January 23 begins the first steps for a quarantine of Wuhan by the Chinese authorities. NR states, “By this point, millions have already visited the city and left it during the Lunar New Year celebrations. Singapore and Vietnam report their first cases, and by now an unknown but significant number of Chinese citizens have traveled abroad as asymptomatic, oblivious carriers.” By January 26, new cases are reported in Los Angeles, Orange County, and Arizona; “The virus is in now in several locations in the United States, and the odds of preventing an outbreak are dwindling to zero.” 

China’s Moves by January are Positive

Turning to a slightly more pro-Beijing perspective, a March 17 article in Nature outlines some of the positive actions taken by China in the face of this disease. Key actions included “extreme lockdowns” and regional quarantines. By January, movement in and out of Wuhan was stopped. Those affected included “more than 60 million people. Flights and trains were suspended, and roads were blocked.” Next, many Chinese cities ordered residents to remain home, with about 760 million people so confined. Currently, new cases are almost zero. “[E]xtreme limitations on population movement have been quite successful,” according to Michael Osterholm, an infectious-disease scientist at the University of Minnesota.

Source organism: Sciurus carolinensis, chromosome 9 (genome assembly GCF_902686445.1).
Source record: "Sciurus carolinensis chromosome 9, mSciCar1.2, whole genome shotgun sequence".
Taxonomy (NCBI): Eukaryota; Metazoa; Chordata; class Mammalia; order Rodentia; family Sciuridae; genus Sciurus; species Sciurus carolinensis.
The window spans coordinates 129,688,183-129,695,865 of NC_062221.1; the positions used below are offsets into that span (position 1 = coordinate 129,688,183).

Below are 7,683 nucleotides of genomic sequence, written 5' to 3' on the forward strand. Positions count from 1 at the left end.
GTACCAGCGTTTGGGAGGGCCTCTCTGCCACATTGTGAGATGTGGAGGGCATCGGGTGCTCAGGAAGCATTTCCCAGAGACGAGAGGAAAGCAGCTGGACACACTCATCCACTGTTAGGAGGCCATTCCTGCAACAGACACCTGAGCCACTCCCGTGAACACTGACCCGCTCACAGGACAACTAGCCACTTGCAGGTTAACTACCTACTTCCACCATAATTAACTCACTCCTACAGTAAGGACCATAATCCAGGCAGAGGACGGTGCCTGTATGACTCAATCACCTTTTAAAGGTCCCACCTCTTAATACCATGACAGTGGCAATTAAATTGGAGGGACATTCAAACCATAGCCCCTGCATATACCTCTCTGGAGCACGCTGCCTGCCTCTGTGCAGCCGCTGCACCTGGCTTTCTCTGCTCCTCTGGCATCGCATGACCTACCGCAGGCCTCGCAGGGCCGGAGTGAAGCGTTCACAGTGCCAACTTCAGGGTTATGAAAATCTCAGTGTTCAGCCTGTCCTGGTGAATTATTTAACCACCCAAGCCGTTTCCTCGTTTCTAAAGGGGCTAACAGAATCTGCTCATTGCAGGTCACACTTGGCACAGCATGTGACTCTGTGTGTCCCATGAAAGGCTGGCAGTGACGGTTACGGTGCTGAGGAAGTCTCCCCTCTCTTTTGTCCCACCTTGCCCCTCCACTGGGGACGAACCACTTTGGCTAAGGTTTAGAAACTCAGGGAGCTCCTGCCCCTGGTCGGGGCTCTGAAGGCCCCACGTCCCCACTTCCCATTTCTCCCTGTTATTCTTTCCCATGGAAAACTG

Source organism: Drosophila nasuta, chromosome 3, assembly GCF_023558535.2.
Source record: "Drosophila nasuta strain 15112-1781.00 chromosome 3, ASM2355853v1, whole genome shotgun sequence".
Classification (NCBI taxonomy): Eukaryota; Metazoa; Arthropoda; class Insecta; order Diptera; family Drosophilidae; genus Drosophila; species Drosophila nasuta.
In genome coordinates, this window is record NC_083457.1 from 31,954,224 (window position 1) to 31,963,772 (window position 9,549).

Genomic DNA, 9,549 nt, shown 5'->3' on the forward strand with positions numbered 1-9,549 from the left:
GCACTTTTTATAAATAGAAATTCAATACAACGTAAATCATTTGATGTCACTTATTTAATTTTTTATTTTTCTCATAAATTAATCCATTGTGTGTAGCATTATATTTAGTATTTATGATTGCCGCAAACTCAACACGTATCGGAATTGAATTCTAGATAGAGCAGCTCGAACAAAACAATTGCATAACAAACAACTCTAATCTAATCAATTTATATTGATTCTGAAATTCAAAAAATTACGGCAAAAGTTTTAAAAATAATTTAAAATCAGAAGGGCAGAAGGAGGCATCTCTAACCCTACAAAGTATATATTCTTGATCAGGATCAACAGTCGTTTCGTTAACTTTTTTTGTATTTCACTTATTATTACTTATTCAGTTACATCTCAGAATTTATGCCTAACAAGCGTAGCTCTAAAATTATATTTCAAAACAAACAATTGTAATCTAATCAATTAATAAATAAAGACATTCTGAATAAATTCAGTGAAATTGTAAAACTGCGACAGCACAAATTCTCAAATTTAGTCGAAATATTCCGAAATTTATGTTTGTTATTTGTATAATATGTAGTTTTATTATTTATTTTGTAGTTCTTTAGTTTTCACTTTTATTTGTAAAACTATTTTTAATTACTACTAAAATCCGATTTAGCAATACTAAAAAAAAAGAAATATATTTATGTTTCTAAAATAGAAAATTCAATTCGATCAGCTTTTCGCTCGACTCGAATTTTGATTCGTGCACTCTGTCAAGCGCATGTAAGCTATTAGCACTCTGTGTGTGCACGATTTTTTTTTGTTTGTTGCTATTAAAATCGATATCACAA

In a February report, WHO congratulated China on a “unique and unprecedented public health response [that] reversed the escalating cases.” Nature notes that “the crucial question is which interventions in China were the most important in driving down the spread of the virus,” says Gabriel Leung, an infectious-disease researcher at the University of Hong Kong. 

‘The countries now facing their first wave [of infections] need to know this,’ he says.” Solid estimates were that if China did not stop the COVID-19’s spread, it would have infected around 500 million people, or 40% of China’s population. But the spread rate was cut sharply by the lock-downs and quarantines. Experts feel the one big flaw in China was simple delay. 

But Local Coverups in December Not Forgotten

As noted by the National Review, the slowness of the Wuhan government may have been a key driver of the world crisis. One model simulation by Shengjie and Tatem at the University of Southampton showed that a one-week advance in virus-control implementation might well have prevented 67% of China’s COVID-19 cases; according to University of Michigan researcher Howard Markel, “The delay of China to act is probably responsible for this world event.” 

Information can at times be heavily censured in China by multiple levels of government, hence it is extremely difficult to pinpoint the truth. However, enough information was available, by local and national government sources, for a conclusion that some form of appeared to occur; moreover, this could still be ongoing based on local Chinse resident reports that information shared by citizens about the pandemic is being censored by the Chinese government. All nations need to learn from this experience. A candid, data-driven, evidence-based and collaborative environment—regardless of political ideology—must also embrace relatively free flows of information coupled with an appropriately planned, methodical and timely pandemic response, so all people can be better off tomorrow. After all, the world knows few true boundaries.

Source: Wikipedia